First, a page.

The recent elevation of Kisii Hospital to a teaching and referral facility has elicited calls for more funds to improve services.
Both the county and national governments have allocated more resources to ensure the hospital can live up to its new designation.
Early next month President Uhuru Kenyatta is expected to open the hospital's new mortuary, which has the capacity to preserve 100 bodies.
The President will also unveil an anatomy laboratory, a clinical waste microwave treatment centre and a three-storey ward for men with 450 beds.
He will also open a doctors’ hostel that can host 50 medics and was built through cost-sharing two years ago. Uhuru will also launch a CT scanner that cost the Government Sh150 million.
“With a 64-slice CT scan machine, we will have images with higher resolution and diagnostic features,” said Enock Ondari, the hospital’s chief executive officer.
The CEO noted that the hospital was a critical component in the county’s quest for better health services.
The push to have the hospital elevated to a teaching and referral centre began in 2014 after the county assembly approved the Kisii Teaching and Referral Hospital Bill.
This followed the signing of a memorandum of understanding between the county government and Kisii University after the finalisation of teaching protocols, including the curriculum.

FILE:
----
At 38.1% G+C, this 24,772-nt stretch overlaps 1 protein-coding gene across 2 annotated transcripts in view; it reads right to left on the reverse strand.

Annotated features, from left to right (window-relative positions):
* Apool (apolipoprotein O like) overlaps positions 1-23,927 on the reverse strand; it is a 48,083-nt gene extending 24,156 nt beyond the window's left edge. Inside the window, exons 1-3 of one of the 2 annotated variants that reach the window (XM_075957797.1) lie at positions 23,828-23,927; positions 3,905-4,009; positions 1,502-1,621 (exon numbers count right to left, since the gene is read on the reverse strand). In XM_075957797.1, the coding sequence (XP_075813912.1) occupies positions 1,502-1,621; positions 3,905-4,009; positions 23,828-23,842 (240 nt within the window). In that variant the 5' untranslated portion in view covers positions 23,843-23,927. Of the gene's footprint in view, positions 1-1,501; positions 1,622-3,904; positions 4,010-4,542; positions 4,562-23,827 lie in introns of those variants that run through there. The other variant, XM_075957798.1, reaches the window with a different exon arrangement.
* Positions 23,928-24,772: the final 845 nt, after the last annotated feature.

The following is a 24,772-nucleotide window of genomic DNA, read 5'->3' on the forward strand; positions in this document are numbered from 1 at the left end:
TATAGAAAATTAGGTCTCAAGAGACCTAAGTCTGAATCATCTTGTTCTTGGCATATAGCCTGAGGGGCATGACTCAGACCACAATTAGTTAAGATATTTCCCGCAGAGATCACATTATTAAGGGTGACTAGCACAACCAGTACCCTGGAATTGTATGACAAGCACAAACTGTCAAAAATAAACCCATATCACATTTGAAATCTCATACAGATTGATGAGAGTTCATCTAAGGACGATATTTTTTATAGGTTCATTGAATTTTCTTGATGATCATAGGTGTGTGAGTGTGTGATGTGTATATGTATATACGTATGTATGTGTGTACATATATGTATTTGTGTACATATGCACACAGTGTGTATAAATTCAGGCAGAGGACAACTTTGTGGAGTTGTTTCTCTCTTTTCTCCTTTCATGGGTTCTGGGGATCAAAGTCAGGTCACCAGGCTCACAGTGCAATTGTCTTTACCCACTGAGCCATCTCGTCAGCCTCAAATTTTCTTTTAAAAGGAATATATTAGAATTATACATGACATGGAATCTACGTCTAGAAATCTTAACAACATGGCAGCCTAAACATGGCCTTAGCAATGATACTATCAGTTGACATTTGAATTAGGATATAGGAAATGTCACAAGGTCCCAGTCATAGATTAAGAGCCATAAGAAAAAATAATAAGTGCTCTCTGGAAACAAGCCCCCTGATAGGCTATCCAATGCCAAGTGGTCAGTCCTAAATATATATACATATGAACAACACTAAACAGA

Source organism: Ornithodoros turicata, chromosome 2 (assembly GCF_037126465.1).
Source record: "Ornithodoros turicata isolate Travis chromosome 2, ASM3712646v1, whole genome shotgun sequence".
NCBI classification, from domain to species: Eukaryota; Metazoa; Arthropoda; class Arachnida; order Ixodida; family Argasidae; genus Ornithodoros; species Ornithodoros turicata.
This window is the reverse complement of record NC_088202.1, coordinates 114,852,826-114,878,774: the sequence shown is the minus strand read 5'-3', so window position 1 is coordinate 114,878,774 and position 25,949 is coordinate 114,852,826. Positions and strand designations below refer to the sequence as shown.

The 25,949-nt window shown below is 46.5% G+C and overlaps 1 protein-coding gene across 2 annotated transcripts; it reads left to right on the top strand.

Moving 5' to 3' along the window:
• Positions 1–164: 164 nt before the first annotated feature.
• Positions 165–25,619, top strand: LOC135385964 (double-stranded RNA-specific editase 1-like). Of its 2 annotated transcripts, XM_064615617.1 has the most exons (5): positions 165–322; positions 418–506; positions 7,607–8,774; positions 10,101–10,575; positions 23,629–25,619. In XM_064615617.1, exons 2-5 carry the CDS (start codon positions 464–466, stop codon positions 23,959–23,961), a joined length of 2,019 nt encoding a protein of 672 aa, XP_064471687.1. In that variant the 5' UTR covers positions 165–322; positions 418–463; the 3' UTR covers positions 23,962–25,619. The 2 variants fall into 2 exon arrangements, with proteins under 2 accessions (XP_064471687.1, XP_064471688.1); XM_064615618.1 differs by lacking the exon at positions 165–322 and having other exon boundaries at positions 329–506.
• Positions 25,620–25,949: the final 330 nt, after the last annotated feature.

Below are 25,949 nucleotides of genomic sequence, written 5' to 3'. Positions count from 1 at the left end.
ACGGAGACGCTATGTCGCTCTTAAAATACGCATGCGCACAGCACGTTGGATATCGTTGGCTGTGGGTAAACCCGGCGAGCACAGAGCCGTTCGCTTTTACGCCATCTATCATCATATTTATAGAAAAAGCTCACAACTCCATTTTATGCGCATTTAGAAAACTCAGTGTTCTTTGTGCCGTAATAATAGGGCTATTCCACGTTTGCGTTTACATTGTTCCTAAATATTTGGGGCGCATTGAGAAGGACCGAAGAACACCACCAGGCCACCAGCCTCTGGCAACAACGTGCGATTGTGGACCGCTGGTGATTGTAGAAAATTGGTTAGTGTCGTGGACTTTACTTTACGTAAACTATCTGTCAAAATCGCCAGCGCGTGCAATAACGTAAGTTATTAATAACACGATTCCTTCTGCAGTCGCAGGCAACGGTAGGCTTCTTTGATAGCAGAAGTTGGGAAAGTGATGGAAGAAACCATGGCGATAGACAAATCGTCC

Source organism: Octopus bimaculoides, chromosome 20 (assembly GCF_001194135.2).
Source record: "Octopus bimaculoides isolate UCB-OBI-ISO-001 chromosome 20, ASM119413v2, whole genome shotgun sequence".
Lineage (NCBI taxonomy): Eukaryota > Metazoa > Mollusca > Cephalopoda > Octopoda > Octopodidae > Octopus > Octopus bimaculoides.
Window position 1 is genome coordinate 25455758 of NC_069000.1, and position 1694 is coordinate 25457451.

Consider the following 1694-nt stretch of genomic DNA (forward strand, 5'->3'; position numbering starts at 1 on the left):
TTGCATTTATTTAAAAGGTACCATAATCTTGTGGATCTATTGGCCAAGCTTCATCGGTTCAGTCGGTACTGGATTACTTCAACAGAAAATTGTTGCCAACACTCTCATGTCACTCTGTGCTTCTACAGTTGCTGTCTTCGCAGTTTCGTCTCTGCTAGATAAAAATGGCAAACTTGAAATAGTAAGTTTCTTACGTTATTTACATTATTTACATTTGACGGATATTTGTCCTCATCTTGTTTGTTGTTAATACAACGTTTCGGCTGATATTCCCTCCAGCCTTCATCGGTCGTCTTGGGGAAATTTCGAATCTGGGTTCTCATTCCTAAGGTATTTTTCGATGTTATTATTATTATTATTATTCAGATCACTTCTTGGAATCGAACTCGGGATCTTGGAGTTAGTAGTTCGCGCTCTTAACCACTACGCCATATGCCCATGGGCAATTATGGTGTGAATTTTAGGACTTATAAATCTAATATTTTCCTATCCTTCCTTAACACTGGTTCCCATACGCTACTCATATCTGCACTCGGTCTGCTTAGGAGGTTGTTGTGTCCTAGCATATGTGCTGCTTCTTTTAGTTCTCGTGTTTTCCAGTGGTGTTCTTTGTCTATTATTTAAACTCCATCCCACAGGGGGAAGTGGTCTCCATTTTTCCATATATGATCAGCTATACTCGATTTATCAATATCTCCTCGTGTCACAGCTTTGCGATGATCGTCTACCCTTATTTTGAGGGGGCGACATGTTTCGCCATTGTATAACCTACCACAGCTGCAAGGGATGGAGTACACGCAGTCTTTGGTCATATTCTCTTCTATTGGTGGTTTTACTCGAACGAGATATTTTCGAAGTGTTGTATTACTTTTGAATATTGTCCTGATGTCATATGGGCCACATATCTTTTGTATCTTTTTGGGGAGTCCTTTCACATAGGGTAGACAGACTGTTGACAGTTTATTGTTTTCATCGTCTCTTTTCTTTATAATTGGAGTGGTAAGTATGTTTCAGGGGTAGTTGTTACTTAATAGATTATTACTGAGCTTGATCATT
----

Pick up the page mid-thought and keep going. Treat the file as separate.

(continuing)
Governor James Ongwae said his target was to design an innovative hospital model and craft interventions that suited the unique health needs in the region.
In March 2016, the hospital received a new six-bed intensive care unit and a three-bed high dependency unit.
The facility has also received dialysis and renal units, modern X-ray machines, ultra sound equipment and an MRI scanner.
“Implementing all these projects requires substantial resources. For this reason, we continue engaging development partners, both locally and internationally, to help actualise our development agenda,” said Mr Ongwae.
The county government plans to construct a Sh150 million mother and child hospital to offer specialised services. This project will take three years to complete, beginning this financial year.
Dr Ondari said the hospital had last received a major facelift more than 10 years ago despite the fact that admissions to the facility had risen sharply.
“The current casualty ward has less than 15 beds and we have about 20 motorbike accidents a day in this region. This requires maximum attention at the emergency centre. Locals expect much from the facility and we will offer our best,” said Ondari.
He added that the hospital would build a doctor’s plaza to host the 23 specialists on its payroll. “We need more medics because of the new services that we are beginning to offer.”